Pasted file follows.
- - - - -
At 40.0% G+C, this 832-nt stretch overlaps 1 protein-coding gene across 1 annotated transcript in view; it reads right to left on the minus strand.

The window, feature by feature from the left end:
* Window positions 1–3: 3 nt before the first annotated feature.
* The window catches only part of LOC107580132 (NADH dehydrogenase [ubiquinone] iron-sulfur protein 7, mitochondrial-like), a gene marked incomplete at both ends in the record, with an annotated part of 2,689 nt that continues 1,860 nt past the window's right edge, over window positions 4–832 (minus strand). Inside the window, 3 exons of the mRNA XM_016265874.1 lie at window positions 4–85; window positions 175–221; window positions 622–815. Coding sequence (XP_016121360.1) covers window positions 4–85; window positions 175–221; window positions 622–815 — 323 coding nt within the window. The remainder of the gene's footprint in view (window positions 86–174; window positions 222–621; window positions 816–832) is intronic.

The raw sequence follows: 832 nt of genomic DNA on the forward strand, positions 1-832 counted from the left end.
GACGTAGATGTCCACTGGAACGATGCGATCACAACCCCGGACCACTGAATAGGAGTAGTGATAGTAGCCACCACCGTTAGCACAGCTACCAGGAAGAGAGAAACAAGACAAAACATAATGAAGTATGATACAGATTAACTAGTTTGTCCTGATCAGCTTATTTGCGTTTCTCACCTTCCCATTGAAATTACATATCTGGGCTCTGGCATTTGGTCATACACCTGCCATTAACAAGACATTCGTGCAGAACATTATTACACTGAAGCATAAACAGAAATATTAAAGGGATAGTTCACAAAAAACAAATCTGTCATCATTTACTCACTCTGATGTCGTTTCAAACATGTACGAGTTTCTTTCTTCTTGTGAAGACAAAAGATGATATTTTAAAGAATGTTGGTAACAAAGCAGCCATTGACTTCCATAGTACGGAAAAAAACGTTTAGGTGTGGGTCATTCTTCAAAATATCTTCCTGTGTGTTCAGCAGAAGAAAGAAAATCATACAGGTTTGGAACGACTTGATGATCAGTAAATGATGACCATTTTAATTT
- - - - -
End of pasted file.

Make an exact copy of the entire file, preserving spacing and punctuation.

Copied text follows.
At 40.0% G+C, this 832-nt stretch overlaps 1 protein-coding gene across 1 annotated transcript in view; it reads right to left on the minus strand.

The window, feature by feature from the left end:
* Window positions 1–3: 3 nt before the first annotated feature.
* The window catches only part of LOC107580132 (NADH dehydrogenase [ubiquinone] iron-sulfur protein 7, mitochondrial-like), a gene marked incomplete at both ends in the record, with an annotated part of 2,689 nt that continues 1,860 nt past the window's right edge, over window positions 4–832 (minus strand). Inside the window, 3 exons of the mRNA XM_016265874.1 lie at window positions 4–85; window positions 175–221; window positions 622–815. Coding sequence (XP_016121360.1) covers window positions 4–85; window positions 175–221; window positions 622–815 — 323 coding nt within the window. The remainder of the gene's footprint in view (window positions 86–174; window positions 222–621; window positions 816–832) is intronic.

The raw sequence follows: 832 nt of genomic DNA on the forward strand, positions 1-832 counted from the left end.
GACGTAGATGTCCACTGGAACGATGCGATCACAACCCCGGACCACTGAATAGGAGTAGTGATAGTAGCCACCACCGTTAGCACAGCTACCAGGAAGAGAGAAACAAGACAAAACATAATGAAGTATGATACAGATTAACTAGTTTGTCCTGATCAGCTTATTTGCGTTTCTCACCTTCCCATTGAAATTACATATCTGGGCTCTGGCATTTGGTCATACACCTGCCATTAACAAGACATTCGTGCAGAACATTATTACACTGAAGCATAAACAGAAATATTAAAGGGATAGTTCACAAAAAACAAATCTGTCATCATTTACTCACTCTGATGTCGTTTCAAACATGTACGAGTTTCTTTCTTCTTGTGAAGACAAAAGATGATATTTTAAAGAATGTTGGTAACAAAGCAGCCATTGACTTCCATAGTACGGAAAAAAACGTTTAGGTGTGGGTCATTCTTCAAAATATCTTCCTGTGTGTTCAGCAGAAGAAAGAAAATCATACAGGTTTGGAACGACTTGATGATCAGTAAATGATGACCATTTTAATTT